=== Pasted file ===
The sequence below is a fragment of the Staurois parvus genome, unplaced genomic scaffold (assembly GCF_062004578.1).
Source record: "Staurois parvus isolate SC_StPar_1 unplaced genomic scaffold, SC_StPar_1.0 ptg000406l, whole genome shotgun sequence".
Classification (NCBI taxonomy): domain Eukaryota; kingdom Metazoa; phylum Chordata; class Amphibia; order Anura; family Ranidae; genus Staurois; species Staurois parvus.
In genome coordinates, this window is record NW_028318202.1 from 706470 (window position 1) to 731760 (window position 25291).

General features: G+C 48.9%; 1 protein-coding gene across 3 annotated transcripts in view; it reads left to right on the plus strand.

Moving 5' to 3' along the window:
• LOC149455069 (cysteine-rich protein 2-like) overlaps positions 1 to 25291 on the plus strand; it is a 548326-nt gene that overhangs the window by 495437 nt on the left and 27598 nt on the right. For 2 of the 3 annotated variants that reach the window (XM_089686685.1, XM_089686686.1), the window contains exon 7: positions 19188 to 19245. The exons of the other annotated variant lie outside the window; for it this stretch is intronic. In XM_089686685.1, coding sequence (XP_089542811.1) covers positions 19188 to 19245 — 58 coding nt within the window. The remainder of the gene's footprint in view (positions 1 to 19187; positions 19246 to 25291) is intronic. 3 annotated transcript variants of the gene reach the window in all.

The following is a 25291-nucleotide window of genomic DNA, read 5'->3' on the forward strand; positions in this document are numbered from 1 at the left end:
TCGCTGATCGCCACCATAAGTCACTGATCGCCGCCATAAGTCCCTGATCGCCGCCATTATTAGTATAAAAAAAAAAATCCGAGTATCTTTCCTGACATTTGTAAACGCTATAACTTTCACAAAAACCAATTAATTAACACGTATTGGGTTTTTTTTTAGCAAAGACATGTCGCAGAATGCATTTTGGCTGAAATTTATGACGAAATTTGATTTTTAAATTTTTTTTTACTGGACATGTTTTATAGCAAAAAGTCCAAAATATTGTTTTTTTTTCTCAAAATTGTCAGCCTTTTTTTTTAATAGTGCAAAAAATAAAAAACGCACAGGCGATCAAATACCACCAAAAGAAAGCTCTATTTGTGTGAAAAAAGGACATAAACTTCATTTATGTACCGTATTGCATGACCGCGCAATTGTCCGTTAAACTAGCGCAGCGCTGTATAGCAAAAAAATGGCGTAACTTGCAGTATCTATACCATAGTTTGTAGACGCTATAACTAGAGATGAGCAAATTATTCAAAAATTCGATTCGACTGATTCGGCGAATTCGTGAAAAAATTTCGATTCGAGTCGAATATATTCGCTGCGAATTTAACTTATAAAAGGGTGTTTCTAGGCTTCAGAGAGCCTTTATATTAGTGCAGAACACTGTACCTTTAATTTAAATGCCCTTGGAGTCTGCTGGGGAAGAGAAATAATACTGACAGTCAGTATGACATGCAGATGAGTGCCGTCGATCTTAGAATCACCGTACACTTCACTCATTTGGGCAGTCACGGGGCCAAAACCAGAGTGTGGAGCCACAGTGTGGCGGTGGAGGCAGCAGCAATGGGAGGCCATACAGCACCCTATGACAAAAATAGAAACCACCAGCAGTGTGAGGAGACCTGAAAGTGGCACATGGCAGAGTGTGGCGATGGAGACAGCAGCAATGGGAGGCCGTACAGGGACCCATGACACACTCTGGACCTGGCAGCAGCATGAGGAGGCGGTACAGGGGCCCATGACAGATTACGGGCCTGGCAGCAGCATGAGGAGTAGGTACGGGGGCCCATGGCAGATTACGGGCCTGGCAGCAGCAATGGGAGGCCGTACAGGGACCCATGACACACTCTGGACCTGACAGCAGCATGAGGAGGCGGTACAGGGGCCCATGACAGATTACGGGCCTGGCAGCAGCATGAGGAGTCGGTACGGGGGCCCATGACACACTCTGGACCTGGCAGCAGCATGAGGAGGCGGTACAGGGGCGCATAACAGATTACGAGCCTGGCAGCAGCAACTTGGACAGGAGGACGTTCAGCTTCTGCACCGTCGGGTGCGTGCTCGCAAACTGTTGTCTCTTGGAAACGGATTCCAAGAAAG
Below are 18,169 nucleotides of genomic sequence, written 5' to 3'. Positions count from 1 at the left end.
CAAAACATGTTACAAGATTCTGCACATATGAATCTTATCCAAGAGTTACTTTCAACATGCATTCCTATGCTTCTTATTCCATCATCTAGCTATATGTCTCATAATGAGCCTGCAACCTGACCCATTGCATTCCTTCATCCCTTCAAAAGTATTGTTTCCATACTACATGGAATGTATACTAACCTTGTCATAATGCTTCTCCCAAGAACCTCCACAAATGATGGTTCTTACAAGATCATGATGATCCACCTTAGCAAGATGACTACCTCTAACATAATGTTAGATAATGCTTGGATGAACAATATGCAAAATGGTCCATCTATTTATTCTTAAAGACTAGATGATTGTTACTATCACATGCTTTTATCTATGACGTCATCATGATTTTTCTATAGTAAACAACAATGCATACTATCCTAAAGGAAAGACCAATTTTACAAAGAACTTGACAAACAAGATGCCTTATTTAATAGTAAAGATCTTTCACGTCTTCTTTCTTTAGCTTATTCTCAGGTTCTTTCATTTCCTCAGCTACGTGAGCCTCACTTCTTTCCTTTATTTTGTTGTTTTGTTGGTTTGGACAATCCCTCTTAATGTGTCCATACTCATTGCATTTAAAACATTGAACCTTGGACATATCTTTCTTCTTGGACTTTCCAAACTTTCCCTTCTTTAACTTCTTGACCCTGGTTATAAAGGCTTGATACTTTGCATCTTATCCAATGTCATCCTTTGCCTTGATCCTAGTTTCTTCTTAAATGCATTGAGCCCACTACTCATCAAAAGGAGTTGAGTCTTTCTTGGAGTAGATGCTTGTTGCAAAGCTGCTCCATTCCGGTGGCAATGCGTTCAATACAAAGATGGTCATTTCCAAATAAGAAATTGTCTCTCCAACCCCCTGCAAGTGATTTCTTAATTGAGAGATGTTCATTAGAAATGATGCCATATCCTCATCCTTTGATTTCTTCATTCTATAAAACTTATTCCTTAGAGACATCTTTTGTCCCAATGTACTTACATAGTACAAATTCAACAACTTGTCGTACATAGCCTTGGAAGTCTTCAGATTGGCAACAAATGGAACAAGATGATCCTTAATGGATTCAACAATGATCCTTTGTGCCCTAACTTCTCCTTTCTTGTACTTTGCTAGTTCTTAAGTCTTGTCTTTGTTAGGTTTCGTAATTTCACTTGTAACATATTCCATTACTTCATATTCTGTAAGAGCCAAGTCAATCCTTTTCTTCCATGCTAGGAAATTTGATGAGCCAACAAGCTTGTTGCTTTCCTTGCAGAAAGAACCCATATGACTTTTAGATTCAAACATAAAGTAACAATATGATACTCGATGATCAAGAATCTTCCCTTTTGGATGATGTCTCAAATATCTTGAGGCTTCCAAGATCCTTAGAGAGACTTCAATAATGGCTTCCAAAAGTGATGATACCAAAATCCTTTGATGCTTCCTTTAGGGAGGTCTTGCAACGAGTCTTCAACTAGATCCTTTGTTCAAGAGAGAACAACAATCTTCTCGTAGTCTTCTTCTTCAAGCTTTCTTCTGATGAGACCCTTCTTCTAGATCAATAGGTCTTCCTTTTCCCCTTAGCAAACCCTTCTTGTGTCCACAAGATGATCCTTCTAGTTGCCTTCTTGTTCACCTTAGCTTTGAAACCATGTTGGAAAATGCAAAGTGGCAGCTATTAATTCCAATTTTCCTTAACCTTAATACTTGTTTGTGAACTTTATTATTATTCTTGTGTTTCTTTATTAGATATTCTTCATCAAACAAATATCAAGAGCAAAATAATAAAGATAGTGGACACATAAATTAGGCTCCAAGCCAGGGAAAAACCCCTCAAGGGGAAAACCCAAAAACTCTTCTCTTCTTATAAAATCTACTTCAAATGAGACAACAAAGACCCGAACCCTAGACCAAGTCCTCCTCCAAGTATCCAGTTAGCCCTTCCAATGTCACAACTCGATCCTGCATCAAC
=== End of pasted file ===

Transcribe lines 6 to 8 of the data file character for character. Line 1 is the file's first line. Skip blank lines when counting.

Moving 5' to 3' along the window:
• LOC149455069 (cysteine-rich protein 2-like) overlaps positions 1 to 25291 on the plus strand; it is a 548326-nt gene that overhangs the window by 495437 nt on the left and 27598 nt on the right. For 2 of the 3 annotated variants that reach the window (XM_089686685.1, XM_089686686.1), the window contains exon 7: positions 19188 to 19245. The exons of the other annotated variant lie outside the window; for it this stretch is intronic. In XM_089686685.1, coding sequence (XP_089542811.1) covers positions 19188 to 19245 — 58 coding nt within the window. The remainder of the gene's footprint in view (positions 1 to 19187; positions 19246 to 25291) is intronic. 3 annotated transcript variants of the gene reach the window in all.

The following is a 25291-nucleotide window of genomic DNA, read 5'->3' on the forward strand; positions in this document are numbered from 1 at the left end: